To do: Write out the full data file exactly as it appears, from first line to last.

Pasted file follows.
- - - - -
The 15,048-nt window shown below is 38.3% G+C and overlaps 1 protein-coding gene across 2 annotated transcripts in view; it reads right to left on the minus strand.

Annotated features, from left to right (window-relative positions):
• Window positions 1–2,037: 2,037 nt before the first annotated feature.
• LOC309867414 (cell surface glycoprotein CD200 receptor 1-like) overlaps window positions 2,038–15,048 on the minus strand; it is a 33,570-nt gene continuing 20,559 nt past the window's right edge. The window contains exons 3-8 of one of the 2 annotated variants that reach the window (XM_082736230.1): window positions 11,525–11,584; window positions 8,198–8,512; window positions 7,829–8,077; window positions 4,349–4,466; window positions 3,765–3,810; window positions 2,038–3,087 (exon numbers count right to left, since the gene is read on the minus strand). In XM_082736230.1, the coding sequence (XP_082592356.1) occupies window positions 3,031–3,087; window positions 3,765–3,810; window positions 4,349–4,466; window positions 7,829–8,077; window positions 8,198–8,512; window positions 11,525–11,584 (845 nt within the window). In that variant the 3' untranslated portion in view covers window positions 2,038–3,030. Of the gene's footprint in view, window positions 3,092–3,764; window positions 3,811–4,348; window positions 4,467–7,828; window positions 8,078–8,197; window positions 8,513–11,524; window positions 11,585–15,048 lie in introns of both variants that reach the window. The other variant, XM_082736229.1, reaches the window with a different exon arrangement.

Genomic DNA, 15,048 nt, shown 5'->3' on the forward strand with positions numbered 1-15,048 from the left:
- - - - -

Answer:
The 15,048-nt window shown below is 38.3% G+C and overlaps 1 protein-coding gene across 2 annotated transcripts in view; it reads right to left on the minus strand.

Annotated features, from left to right (window-relative positions):
• Window positions 1–2,037: 2,037 nt before the first annotated feature.
• LOC309867414 (cell surface glycoprotein CD200 receptor 1-like) overlaps window positions 2,038–15,048 on the minus strand; it is a 33,570-nt gene continuing 20,559 nt past the window's right edge. The window contains exons 3-8 of one of the 2 annotated variants that reach the window (XM_082736230.1): window positions 11,525–11,584; window positions 8,198–8,512; window positions 7,829–8,077; window positions 4,349–4,466; window positions 3,765–3,810; window positions 2,038–3,087 (exon numbers count right to left, since the gene is read on the minus strand). In XM_082736230.1, the coding sequence (XP_082592356.1) occupies window positions 3,031–3,087; window positions 3,765–3,810; window positions 4,349–4,466; window positions 7,829–8,077; window positions 8,198–8,512; window positions 11,525–11,584 (845 nt within the window). In that variant the 3' untranslated portion in view covers window positions 2,038–3,030. Of the gene's footprint in view, window positions 3,092–3,764; window positions 3,811–4,348; window positions 4,467–7,828; window positions 8,078–8,197; window positions 8,513–11,524; window positions 11,585–15,048 lie in introns of both variants that reach the window. The other variant, XM_082736229.1, reaches the window with a different exon arrangement.

Genomic DNA, 15,048 nt, shown 5'->3' on the forward strand with positions numbered 1-15,048 from the left: